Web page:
There should be discussions with Cere or Greez about Cal feeling guilty for his actions. It doesn’t have to be pushed as far as with Ellie in The Last of Us, and Cal can ultimately come to the realisation that killing all these Stormtroopers is necessary, but what’s important is that it’s acknowledged. Nightsister Merrin’s whole history and motivation has to do with the eradication of her sisters and yet she doesn’t hold any grudges at all towards Cal butchering hundreds of the brothers under her command. That’s a big problem that weakens any relationship between the two of them. I think a conversation between Cal and Merrin on this subject is vital, and it creating a barrier between them in the sequel would be good storytelling and character development.
One of the best things about The Last of Us Part 2 is the NPC dialogue during encounters. When someone comes across the body of a fallen comrade, they cry out in pain and anger, telling the rest of the group of their morbid discovery and naming the fallen (I killed a lot of people called “Kerry”). This really does make the NPC grunts feel like real people that you’re murdering. On my second playthrough I sneaked past many of them because I didn’t want to kill them – evidence that the game truly succeeded in the message it was presenting. At one point I laid down a trap mine which blew a dog into gory viscera and its owner’s reaction to seeing such a horrendous thing was so upsetting that I had to pause the game and go for a walk. It would be great to have something like this in Fallen Order 2. Some way to make the NPCs feel like more than just target practice. Cal could feel guilt and question himself after having to kill, and the game could be an examination of a Jedi’s actions in a time of great darkness and conflict, just like what The Clone Wars animated series did so well.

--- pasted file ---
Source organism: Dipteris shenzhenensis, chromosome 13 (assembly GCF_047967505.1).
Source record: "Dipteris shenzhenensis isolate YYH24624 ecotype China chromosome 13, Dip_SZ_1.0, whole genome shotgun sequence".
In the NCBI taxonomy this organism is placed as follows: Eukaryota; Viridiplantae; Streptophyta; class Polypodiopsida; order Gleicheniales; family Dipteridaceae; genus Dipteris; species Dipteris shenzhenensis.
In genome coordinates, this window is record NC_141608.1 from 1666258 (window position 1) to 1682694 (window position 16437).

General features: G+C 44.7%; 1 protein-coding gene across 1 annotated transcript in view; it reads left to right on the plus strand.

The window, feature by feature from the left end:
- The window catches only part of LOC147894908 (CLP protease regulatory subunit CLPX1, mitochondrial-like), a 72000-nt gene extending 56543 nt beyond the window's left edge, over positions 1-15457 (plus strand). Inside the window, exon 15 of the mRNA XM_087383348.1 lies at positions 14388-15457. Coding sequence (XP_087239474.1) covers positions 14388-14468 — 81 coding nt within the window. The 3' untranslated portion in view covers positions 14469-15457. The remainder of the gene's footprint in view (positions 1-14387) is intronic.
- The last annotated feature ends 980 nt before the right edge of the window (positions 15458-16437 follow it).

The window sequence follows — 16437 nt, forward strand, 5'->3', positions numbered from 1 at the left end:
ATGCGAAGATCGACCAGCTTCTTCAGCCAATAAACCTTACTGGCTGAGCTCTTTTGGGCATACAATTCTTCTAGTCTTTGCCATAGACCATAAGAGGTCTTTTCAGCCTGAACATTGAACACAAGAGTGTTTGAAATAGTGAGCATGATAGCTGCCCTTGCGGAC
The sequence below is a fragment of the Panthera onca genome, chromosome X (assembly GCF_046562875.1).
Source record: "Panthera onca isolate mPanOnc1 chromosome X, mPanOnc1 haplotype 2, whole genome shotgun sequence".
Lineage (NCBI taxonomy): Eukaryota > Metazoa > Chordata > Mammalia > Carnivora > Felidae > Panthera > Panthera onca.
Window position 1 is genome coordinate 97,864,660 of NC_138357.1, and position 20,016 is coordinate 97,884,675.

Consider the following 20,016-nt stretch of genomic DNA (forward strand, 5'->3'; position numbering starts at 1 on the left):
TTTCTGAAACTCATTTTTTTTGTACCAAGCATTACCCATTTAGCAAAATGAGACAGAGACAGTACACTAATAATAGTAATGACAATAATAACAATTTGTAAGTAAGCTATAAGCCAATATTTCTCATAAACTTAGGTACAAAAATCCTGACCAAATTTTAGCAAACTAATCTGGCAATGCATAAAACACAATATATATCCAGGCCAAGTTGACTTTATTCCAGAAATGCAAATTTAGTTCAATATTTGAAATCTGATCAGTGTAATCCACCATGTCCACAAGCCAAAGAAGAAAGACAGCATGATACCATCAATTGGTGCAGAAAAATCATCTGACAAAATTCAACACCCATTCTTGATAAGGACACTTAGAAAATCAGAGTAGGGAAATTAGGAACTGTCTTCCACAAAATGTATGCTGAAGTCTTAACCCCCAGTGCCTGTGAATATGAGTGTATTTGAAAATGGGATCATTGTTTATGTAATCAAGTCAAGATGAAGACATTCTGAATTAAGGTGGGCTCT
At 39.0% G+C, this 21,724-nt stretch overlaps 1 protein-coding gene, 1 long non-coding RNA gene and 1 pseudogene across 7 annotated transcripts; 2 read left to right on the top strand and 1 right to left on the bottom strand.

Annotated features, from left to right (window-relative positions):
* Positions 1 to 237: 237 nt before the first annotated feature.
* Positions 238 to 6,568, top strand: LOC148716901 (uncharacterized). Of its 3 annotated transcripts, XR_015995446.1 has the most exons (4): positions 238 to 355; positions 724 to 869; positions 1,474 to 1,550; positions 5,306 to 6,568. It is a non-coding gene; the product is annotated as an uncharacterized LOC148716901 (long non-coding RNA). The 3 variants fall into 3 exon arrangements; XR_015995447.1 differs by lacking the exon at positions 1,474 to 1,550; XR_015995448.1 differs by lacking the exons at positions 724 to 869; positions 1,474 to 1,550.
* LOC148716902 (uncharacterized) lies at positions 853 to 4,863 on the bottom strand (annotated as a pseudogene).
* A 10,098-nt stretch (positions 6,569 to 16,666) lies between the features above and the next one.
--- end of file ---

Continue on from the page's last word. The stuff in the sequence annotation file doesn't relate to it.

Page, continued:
The are other actions Respawn could take to lessen the disconnect between Cal’s Jedi status and his murderous nature in the sequel. There could be a variety of more violent and aggressive creatures and enemies that don’t feel as wrong to kill as the innocent animals of Bogano. The combat could be much more about defence, maybe even featuring stealth elements and non-lethal takedowns, although I know many gamers are just going to want to use a lightsaber. Following in the footsteps of characters such as Ezra Bridger from Star Wars: Rebels, I think it would be wise to have Cal develop the force ability to communicate and bond with animals in the future, allowing him to feel the pain he’s caused them. It would be the Star Wars equivalent of Spock’s mind meld with the Horta in the classic Star Trek episode ‘The Devil in the Dark’ where we discover the savage monster was only protecting its young. It would be similar to one of the best moments of The Rise of Skywalker where instead of fight the Vexis, Rey force heals it. At the moment Cal is instead more likely to follow the lead of the Mandalorian and kill an innocent creature like the Mudhorn to steal its egg. And yet he calls himself a Jedi.
There doesn’t have to be such a huge disconnect between what happens in cutscenes and what happens in gameplay in terms of character actions and motivations. My actions should always enforce the story being told, not discredit it. The Last of Us Part 2 changed the game for storytelling in the medium, and Fallen Order 2 – an action game where the protagonist is a pacifist – is the perfect place to continue the examination of video game violence without disrupting the entertainment of it.
Did you take issue with Cal’s actions in the first game? Is the disconnect between video game storytelling and gameplay just an acceptable casualty of the medium? Let me know in the comments and be sure to geek out with me about TV, movies and video games on Twitter @kylebrrtt.